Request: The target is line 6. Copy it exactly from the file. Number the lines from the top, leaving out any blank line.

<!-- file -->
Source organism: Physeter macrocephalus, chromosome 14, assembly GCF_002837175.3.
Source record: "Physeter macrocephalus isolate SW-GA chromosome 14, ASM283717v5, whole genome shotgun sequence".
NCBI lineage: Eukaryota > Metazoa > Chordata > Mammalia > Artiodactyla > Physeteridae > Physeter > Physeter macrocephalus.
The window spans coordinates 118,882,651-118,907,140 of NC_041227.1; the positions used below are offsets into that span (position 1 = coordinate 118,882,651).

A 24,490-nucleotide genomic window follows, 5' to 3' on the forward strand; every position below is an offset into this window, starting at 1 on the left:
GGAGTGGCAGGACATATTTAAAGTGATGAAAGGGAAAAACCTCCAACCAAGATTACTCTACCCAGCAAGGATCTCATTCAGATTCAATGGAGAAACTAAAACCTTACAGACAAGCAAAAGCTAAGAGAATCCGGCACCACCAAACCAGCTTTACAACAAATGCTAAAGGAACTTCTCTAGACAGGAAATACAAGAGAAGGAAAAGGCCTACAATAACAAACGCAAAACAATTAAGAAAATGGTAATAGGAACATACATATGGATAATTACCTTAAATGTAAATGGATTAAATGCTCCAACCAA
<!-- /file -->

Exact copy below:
GGAGTGGCAGGACATATTTAAAGTGATGAAAGGGAAAAACCTCCAACCAAGATTACTCTACCCAGCAAGGATCTCATTCAGATTCAATGGAGAAACTAAAACCTTACAGACAAGCAAAAGCTAAGAGAATCCGGCACCACCAAACCAGCTTTACAACAAATGCTAAAGGAACTTCTCTAGACAGGAAATACAAGAGAAGGAAAAGGCCTACAATAACAAACGCAAAACAATTAAGAAAATGGTAATAGGAACATACATATGGATAATTACCTTAAATGTAAATGGATTAAATGCTCCAACCAA